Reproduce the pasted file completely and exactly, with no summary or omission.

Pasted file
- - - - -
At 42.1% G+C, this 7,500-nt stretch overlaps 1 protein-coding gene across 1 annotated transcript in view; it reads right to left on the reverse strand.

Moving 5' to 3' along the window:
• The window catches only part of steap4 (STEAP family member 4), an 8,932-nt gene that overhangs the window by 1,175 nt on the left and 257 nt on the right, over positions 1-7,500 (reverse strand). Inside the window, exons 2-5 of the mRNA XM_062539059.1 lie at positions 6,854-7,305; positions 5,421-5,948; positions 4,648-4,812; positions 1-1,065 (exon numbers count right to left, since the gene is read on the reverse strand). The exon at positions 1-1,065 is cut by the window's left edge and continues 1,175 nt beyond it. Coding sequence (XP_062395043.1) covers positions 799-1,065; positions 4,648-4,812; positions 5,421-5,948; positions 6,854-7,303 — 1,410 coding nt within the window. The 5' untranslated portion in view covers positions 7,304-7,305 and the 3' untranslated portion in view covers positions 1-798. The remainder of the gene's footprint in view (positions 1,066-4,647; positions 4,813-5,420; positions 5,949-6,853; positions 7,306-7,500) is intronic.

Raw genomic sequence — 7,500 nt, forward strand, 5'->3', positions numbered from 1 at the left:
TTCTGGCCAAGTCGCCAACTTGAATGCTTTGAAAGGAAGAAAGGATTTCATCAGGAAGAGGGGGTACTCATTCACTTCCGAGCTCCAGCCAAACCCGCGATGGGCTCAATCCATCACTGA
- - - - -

At 42.1% G+C, this 7,500-nt stretch overlaps 1 protein-coding gene across 1 annotated transcript in view; it reads right to left on the reverse strand.

Moving 5' to 3' along the window:
• The window catches only part of steap4 (STEAP family member 4), an 8,932-nt gene that overhangs the window by 1,175 nt on the left and 257 nt on the right, over positions 1-7,500 (reverse strand). Inside the window, exons 2-5 of the mRNA XM_062539059.1 lie at positions 6,854-7,305; positions 5,421-5,948; positions 4,648-4,812; positions 1-1,065 (exon numbers count right to left, since the gene is read on the reverse strand). The exon at positions 1-1,065 is cut by the window's left edge and continues 1,175 nt beyond it. Coding sequence (XP_062395043.1) covers positions 799-1,065; positions 4,648-4,812; positions 5,421-5,948; positions 6,854-7,303 — 1,410 coding nt within the window. The 5' untranslated portion in view covers positions 7,304-7,305 and the 3' untranslated portion in view covers positions 1-798. The remainder of the gene's footprint in view (positions 1,066-4,647; positions 4,813-5,420; positions 5,949-6,853; positions 7,306-7,500) is intronic.

Raw genomic sequence — 7,500 nt, forward strand, 5'->3', positions numbered from 1 at the left:
TTCTGGCCAAGTCGCCAACTTGAATGCTTTGAAAGGAAGAAAGGATTTCATCAGGAAGAGGGGGTACTCATTCACTTCCGAGCTCCAGCCAAACCCGCGATGGGCTCAATCCATCACTGA